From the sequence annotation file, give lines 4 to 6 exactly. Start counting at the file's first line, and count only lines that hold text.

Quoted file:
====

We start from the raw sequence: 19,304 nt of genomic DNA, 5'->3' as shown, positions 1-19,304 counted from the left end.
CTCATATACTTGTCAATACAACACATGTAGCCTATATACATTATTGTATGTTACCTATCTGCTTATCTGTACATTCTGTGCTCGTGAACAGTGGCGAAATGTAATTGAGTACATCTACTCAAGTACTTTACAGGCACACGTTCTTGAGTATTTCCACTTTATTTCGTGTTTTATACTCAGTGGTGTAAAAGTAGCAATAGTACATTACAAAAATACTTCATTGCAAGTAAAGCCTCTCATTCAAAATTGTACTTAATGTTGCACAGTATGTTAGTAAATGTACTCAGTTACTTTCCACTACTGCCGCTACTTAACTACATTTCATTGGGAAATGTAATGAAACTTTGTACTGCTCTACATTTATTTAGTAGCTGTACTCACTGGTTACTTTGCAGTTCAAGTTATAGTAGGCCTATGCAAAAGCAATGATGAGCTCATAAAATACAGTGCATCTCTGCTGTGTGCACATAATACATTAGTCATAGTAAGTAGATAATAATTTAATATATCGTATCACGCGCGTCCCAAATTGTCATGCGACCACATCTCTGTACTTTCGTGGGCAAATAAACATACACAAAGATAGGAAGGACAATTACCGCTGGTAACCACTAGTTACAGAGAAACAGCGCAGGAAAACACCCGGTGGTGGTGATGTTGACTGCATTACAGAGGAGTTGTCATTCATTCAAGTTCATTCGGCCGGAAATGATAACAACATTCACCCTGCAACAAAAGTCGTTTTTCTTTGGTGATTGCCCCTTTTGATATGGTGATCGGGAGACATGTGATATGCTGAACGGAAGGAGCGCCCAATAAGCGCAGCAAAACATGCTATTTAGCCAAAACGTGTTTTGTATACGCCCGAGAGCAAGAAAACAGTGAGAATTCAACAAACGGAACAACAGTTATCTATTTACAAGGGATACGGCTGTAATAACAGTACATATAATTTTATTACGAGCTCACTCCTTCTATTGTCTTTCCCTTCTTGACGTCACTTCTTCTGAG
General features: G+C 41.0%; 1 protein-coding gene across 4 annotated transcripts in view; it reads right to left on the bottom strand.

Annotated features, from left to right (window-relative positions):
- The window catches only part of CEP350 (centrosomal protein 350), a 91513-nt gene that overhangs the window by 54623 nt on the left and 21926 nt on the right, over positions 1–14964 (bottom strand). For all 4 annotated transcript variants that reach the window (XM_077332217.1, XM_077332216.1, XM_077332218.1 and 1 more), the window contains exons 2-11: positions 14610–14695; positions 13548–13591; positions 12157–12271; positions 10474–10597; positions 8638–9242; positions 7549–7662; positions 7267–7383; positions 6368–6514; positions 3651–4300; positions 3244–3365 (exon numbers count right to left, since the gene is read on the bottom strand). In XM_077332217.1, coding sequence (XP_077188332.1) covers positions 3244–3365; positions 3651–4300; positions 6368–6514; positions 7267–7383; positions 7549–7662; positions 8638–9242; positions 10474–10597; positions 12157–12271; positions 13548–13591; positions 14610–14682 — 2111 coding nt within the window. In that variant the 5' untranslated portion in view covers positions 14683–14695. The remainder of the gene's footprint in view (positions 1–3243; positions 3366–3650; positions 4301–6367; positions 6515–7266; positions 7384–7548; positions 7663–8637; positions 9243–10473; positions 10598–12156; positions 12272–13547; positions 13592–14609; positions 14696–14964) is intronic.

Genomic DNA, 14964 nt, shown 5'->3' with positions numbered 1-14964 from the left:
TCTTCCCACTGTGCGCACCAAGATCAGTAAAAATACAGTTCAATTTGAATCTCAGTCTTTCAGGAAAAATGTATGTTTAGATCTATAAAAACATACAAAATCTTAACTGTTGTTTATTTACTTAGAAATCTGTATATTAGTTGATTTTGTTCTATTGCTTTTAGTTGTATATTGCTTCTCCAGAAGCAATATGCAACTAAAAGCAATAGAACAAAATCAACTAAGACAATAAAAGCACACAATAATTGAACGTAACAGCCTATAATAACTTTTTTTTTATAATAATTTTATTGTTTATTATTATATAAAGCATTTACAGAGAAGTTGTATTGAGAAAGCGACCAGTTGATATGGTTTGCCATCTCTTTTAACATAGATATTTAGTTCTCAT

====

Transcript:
Annotated features, from left to right (window-relative positions):
- The window catches only part of CEP350 (centrosomal protein 350), a 91513-nt gene that overhangs the window by 54623 nt on the left and 21926 nt on the right, over positions 1–14964 (bottom strand). For all 4 annotated transcript variants that reach the window (XM_077332217.1, XM_077332216.1, XM_077332218.1 and 1 more), the window contains exons 2-11: positions 14610–14695; positions 13548–13591; positions 12157–12271; positions 10474–10597; positions 8638–9242; positions 7549–7662; positions 7267–7383; positions 6368–6514; positions 3651–4300; positions 3244–3365 (exon numbers count right to left, since the gene is read on the bottom strand). In XM_077332217.1, coding sequence (XP_077188332.1) covers positions 3244–3365; positions 3651–4300; positions 6368–6514; positions 7267–7383; positions 7549–7662; positions 8638–9242; positions 10474–10597; positions 12157–12271; positions 13548–13591; positions 14610–14682 — 2111 coding nt within the window. In that variant the 5' untranslated portion in view covers positions 14683–14695. The remainder of the gene's footprint in view (positions 1–3243; positions 3366–3650; positions 4301–6367; positions 6515–7266; positions 7384–7548; positions 7663–8637; positions 9243–10473; positions 10598–12156; positions 12272–13547; positions 13592–14609; positions 14696–14964) is intronic.

Genomic DNA, 14964 nt, shown 5'->3' with positions numbered 1-14964 from the left: